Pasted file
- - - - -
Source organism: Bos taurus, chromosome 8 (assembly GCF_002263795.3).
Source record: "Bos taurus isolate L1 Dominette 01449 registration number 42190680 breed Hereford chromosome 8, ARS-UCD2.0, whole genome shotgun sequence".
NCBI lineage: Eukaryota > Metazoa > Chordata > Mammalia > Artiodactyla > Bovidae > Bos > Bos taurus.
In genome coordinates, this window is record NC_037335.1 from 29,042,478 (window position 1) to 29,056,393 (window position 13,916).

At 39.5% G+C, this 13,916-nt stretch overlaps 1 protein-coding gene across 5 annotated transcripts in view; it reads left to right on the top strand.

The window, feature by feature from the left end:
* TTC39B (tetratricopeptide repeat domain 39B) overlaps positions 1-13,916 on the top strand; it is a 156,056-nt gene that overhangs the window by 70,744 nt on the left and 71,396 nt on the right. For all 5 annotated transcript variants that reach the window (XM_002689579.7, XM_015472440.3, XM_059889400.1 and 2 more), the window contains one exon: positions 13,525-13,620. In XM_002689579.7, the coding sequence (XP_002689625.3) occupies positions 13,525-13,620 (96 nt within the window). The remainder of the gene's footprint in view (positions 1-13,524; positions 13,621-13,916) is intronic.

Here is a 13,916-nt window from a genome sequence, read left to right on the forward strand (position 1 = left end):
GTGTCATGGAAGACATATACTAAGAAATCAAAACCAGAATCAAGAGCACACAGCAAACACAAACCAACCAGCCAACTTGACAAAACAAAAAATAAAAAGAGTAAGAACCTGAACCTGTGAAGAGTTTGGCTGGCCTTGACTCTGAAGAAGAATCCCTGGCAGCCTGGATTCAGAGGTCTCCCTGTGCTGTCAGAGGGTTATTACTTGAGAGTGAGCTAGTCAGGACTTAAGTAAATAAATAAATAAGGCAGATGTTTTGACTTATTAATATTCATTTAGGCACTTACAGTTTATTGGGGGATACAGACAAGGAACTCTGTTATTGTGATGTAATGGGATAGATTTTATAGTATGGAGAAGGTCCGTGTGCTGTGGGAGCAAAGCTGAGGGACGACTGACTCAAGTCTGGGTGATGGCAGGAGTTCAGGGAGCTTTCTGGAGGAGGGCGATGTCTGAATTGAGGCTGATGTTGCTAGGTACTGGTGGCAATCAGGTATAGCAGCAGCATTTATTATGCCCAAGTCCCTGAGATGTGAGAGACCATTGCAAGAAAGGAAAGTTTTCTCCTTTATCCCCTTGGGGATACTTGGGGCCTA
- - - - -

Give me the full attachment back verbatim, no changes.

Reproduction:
Source organism: Bos taurus, chromosome 8 (assembly GCF_002263795.3).
Source record: "Bos taurus isolate L1 Dominette 01449 registration number 42190680 breed Hereford chromosome 8, ARS-UCD2.0, whole genome shotgun sequence".
NCBI lineage: Eukaryota > Metazoa > Chordata > Mammalia > Artiodactyla > Bovidae > Bos > Bos taurus.
In genome coordinates, this window is record NC_037335.1 from 29,042,478 (window position 1) to 29,056,393 (window position 13,916).

At 39.5% G+C, this 13,916-nt stretch overlaps 1 protein-coding gene across 5 annotated transcripts in view; it reads left to right on the top strand.

The window, feature by feature from the left end:
* TTC39B (tetratricopeptide repeat domain 39B) overlaps positions 1-13,916 on the top strand; it is a 156,056-nt gene that overhangs the window by 70,744 nt on the left and 71,396 nt on the right. For all 5 annotated transcript variants that reach the window (XM_002689579.7, XM_015472440.3, XM_059889400.1 and 2 more), the window contains one exon: positions 13,525-13,620. In XM_002689579.7, the coding sequence (XP_002689625.3) occupies positions 13,525-13,620 (96 nt within the window). The remainder of the gene's footprint in view (positions 1-13,524; positions 13,621-13,916) is intronic.

Here is a 13,916-nt window from a genome sequence, read left to right on the forward strand (position 1 = left end):
GTGTCATGGAAGACATATACTAAGAAATCAAAACCAGAATCAAGAGCACACAGCAAACACAAACCAACCAGCCAACTTGACAAAACAAAAAATAAAAAGAGTAAGAACCTGAACCTGTGAAGAGTTTGGCTGGCCTTGACTCTGAAGAAGAATCCCTGGCAGCCTGGATTCAGAGGTCTCCCTGTGCTGTCAGAGGGTTATTACTTGAGAGTGAGCTAGTCAGGACTTAAGTAAATAAATAAATAAGGCAGATGTTTTGACTTATTAATATTCATTTAGGCACTTACAGTTTATTGGGGGATACAGACAAGGAACTCTGTTATTGTGATGTAATGGGATAGATTTTATAGTATGGAGAAGGTCCGTGTGCTGTGGGAGCAAAGCTGAGGGACGACTGACTCAAGTCTGGGTGATGGCAGGAGTTCAGGGAGCTTTCTGGAGGAGGGCGATGTCTGAATTGAGGCTGATGTTGCTAGGTACTGGTGGCAATCAGGTATAGCAGCAGCATTTATTATGCCCAAGTCCCTGAGATGTGAGAGACCATTGCAAGAAAGGAAAGTTTTCTCCTTTATCCCCTTGGGGATACTTGGGGCCTA